The parallels with Mourinho's 2004 Chelsea are very clear, according to the man once tasked with spotting emerging talent for the Blues.

"Our current squad is based on talented youngsters, such as Gayá and Alcacer, and a great scouting team. If you analyse our signings, we have looked for a very specific profile of player. A high quality footballer, eager for success. Guys who want to grow and can make the club grow at the same time".

Juan Mata
Valencia were accustomed to selling stars like Juan Mata, but now they\'re major players in the market again. Getty Images

Instead of spending money on established stars, Valencia are searching for specific needs that respond to a footballing vision. "In that sense, It is true that we are close to the approach taken by Chelsea when they signed Drogba, Robben and Duff a decade ago" says Cruz Sol.

After years of financial hardship and underachievement on the field, Cruz Sol believes we are watching the "start of a new era in Valencia and Spanish Football. In just a couple of months, we have even the chance of winning La Liga, even though I know that a 10-point gap with Barcelona sounds like a lot.

Anyway, our priority is to return to the Champions League, after missing the competition for the last two seasons. Reality tells us that, in modern football, it is very tough to survive without a tycoon or strong financial support. Lim's arrival has been a blessing. He is a smart businessman who is making the right decisions. Apart from that, we have the right manager, Nuno Espirito Santo, who is able to work with calmness".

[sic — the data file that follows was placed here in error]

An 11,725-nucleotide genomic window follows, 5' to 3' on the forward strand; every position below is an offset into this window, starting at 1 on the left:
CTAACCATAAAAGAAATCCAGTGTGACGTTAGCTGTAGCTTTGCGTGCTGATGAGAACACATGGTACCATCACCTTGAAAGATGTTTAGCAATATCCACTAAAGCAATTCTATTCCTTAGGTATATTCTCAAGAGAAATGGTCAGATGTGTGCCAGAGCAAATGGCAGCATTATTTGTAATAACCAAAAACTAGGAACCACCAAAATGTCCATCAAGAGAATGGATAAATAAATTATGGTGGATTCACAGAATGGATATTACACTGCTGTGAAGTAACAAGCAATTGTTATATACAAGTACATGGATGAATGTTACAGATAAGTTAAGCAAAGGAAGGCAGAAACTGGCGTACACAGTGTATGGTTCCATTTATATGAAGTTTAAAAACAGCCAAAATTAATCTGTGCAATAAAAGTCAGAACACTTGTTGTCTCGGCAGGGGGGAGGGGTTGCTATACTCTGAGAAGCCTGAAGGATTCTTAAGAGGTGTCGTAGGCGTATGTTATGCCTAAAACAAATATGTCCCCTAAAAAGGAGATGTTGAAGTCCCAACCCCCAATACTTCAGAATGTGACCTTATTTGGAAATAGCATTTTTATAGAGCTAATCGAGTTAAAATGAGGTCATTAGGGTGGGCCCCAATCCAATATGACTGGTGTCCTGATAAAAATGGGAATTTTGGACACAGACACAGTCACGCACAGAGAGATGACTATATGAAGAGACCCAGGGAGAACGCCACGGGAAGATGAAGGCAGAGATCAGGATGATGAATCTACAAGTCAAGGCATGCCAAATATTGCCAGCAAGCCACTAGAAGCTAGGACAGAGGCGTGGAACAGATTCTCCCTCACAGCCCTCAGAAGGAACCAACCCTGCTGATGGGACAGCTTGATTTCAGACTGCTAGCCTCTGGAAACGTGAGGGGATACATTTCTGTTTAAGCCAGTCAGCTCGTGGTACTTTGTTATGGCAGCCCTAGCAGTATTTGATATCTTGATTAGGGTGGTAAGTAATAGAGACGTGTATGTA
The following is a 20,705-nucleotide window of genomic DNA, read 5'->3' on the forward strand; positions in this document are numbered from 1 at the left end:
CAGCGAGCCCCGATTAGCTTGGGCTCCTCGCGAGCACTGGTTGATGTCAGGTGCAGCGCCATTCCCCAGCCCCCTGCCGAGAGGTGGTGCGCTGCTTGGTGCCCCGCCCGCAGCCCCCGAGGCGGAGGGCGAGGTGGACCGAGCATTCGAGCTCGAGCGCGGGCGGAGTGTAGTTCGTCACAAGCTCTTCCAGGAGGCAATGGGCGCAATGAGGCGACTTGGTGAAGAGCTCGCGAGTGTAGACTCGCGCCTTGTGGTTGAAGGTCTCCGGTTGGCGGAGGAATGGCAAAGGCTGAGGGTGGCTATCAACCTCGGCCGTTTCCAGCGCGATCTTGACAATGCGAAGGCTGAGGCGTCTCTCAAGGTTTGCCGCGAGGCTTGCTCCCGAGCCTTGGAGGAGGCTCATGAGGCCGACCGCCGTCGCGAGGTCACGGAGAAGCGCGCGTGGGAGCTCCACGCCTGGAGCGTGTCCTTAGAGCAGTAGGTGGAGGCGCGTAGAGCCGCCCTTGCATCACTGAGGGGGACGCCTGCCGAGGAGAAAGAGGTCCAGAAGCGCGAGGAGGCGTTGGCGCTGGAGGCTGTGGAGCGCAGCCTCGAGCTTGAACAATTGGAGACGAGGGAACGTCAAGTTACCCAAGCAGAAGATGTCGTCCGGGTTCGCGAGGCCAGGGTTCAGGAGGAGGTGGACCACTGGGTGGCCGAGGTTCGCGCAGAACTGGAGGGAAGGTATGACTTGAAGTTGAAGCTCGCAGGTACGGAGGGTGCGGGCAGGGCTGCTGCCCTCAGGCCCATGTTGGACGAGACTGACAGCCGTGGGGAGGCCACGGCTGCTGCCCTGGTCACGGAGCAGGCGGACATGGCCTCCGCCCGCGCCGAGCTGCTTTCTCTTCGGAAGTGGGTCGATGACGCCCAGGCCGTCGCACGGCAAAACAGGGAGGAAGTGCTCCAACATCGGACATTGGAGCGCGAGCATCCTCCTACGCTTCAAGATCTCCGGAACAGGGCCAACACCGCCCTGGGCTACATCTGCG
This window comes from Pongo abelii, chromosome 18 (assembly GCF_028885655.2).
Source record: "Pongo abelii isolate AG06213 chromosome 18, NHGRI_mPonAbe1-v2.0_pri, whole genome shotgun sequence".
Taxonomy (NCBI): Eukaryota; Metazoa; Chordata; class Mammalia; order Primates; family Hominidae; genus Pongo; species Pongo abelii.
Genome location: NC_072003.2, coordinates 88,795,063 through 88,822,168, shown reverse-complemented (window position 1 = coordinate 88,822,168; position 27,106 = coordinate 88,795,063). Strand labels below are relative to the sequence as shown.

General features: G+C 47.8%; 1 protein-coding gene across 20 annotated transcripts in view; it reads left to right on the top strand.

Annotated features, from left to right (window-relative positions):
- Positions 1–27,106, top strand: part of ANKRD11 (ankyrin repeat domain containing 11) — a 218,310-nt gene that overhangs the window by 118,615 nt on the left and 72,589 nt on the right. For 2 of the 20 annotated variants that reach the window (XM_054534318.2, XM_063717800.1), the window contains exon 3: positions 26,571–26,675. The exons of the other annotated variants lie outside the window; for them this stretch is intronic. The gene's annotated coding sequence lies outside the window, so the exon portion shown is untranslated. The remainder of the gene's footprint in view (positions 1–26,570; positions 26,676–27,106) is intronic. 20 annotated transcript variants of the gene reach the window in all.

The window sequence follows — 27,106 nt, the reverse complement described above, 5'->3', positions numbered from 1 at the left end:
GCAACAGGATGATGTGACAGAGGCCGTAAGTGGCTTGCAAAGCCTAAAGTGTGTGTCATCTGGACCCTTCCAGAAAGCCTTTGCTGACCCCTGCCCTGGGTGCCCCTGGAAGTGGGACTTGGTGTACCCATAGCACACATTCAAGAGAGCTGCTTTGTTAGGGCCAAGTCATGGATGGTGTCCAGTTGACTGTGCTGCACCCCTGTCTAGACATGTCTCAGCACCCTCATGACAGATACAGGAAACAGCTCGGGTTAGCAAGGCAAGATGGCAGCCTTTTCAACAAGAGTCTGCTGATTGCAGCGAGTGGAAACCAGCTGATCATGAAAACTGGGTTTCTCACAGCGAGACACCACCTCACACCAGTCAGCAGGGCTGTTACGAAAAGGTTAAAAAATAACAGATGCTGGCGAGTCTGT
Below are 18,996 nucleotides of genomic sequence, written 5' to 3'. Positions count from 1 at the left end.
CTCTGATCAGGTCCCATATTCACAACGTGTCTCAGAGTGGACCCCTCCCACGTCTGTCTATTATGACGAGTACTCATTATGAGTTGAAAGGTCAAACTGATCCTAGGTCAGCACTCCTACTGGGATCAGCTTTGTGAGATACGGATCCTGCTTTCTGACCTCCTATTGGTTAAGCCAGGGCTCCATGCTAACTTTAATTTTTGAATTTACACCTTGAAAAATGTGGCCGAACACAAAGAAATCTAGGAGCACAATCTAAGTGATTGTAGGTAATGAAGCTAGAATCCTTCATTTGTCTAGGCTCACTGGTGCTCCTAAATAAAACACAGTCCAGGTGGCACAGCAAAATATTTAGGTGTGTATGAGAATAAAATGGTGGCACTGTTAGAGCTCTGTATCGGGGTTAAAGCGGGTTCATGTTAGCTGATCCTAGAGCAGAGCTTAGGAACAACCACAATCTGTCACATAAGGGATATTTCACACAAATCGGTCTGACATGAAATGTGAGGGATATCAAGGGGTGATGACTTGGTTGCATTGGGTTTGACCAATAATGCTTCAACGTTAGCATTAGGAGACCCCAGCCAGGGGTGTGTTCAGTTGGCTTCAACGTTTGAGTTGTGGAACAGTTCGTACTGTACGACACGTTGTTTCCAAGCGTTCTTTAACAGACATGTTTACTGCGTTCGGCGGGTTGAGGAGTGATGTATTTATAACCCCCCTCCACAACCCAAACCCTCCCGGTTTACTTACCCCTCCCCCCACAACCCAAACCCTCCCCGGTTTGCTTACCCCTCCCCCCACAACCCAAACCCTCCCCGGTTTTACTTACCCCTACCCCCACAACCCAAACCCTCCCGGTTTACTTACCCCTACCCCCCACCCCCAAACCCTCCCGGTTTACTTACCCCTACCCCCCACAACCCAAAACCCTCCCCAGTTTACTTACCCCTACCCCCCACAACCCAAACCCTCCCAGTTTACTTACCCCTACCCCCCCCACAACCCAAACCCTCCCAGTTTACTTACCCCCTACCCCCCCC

The Mendes touch

Jorge Mendes, Europe's most influential agent these days, has a very close relationship with Lim. Obviously, this helps in the market and reduces the risk of failure, although the depth of Valencia's pockets is also an advantage. In the last 12 months, the Spanish club have spent £90 million, more than Abramovich's Chelsea in nine of the 12 seasons they have played under the Russian's ownership. Big words.

The club is going to catch the big players' attention once they manage to qualify for the Champions League. However, a number of top teams are going to try to snaffle Valencia's best players. Gayá is constantly linked with Real Madrid in the Spanish media and Otamendi is being scouted by Manchester United. It will be a crucial summer for the club.

Cruz Sol continues watching Chelsea's matches in Premier League. "German and Spanish football are improving faster and English football might struggle in European competitions in the next decade" he says. "However, Chelsea are doing well. They have been the best team in the Premier League this season. Their defeat against PSG in the Champions League should not have an impact on this success, as we all know how tricky this competition is".

Cruz Sol knows the caprices of the Champions League all too well, as he was sitting on Valencia's bench in 2000, when they lost the final to Bayern Munich on penalties. If Lim continues spending so much money, he might have a revenge opportunity soon.

Oier Fano Dadebat is a Spanish journalist who divides his time between San Sebastian and London. You can find out more about him on Twitter @oierfano.